Single-Chip LED Emits White Light
Daniel S. Burgess
Scientists in Taiwan have developed a white LED that promises to simplify the manufacture of these devices. Rather than optically stimulating a phosphor or mixing the outputs of two or three LEDs of different wavelengths to generate white light, they have employed silicon- and zinc-doped InGaN/GaN multiple quantum wells.
A research team in Taiwan has developed a single-chip, phosphorless white LED. The room-temperature photoluminescence spectra of the devices grown at different temperatures illustrate the dependence of the output on the indium concentration in the codoped multiple-quantum-well active region. Courtesy of Gou-Chung Chi, National Central University.
Gou-Chung Chi of National Central University in Chung-Li, who developed the device with his colleagues at the university and at National Cheng-Kung University in Taiwan, explained that today's white LEDs face several problems. The emission of those that use wavelength conversion depends on the uniformity of the thickness of the phosphor on the chip and on the composition of the phosphor. Color mixing eases manufacture and boosts output efficiency, but it necessitates more complicated driving circuits, he said.
The researchers grew the LED on a sapphire substrate using standard metallorganic vapor phase epitaxy. The active region of the structure comprises five pairs of 30-Å-thick codoped InGaN quantum-well layers that are separated by GaN barrier layers. The photoluminescence spectra of the devices reveal a blue peak attributable to the quantum wells and a broader, yellow-green peak due to donor-acceptor combination caused by the silicon and zinc dopants.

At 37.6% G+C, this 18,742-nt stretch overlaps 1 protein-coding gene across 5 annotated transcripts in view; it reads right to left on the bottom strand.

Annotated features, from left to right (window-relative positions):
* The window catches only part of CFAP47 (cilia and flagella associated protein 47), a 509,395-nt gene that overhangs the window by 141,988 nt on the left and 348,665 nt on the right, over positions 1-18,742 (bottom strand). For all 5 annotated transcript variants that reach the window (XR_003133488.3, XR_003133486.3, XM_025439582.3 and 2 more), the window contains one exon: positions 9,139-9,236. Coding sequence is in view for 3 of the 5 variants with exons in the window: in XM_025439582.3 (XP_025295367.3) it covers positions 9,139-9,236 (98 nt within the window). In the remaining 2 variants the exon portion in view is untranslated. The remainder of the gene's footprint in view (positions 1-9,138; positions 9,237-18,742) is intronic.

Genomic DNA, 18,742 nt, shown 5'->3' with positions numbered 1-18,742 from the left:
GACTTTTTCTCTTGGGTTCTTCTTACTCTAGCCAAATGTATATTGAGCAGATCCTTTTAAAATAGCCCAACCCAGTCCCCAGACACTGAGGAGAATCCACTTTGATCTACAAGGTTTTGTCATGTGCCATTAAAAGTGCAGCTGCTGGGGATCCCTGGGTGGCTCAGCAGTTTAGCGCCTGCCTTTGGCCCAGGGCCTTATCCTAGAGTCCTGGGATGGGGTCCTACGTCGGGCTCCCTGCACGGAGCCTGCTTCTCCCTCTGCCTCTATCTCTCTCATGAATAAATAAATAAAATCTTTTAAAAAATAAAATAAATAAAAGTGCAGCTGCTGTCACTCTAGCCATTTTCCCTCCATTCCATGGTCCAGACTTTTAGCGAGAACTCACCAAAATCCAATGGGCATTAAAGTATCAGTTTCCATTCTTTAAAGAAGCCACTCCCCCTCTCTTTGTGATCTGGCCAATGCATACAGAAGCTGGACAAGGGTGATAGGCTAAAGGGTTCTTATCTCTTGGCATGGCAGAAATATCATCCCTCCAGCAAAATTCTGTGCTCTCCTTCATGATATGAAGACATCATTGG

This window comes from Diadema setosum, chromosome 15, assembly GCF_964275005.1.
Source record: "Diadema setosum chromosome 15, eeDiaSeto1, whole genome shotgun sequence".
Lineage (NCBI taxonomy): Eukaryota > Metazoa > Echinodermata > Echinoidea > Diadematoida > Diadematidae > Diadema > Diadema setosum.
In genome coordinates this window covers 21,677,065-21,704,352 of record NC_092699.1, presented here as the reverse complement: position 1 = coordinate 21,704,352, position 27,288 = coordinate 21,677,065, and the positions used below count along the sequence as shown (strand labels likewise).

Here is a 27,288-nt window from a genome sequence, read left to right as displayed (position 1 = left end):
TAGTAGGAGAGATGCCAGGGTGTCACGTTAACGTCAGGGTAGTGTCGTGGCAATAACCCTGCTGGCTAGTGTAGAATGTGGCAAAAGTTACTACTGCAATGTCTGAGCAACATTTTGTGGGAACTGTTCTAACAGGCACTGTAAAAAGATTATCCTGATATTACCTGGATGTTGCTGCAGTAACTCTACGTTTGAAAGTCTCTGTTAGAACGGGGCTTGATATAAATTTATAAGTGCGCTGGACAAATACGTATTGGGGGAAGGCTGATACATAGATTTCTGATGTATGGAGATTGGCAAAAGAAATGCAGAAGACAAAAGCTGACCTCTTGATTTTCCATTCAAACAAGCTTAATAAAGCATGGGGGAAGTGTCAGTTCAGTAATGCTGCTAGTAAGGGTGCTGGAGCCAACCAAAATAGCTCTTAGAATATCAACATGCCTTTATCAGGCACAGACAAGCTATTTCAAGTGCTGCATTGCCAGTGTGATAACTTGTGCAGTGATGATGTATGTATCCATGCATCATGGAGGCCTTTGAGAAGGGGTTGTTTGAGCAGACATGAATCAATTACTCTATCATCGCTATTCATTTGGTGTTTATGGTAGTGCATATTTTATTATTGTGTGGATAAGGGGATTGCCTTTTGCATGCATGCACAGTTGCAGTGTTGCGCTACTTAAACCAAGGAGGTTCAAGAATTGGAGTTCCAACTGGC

5 lm/W at 10-mA drive current
Chi noted, however, that the electroluminescence spectra of the LEDs under different injection currents revealed that the short-wavelength peak continues to increase with higher current even after the donor-acceptor pairs have been saturated. The researchers suggest that increasing the concentration of zinc would push the emission spectrum toward the middle of the visible region but that doing so would negatively affect the crystalline quality of the quantum wells. Alternatively, they could shift the center of the emission spectrum by increasing the ratio of indium to gallium in the wells -- for example, by growing the chips at a different temperature.
The efficiency of the new LEDs is another concern, Chi said, adding that the research team hopes to address this by improving the quality of the codoped wells and by increasing the activation efficiency of the zinc. The devices display an output of approximately 5 lm/W at a drive current of 10 mA. In contrast, white LEDs that use phosphors produce 15 lm/W at the same current, he said.
MORE FROM PHOTONICS MEDIA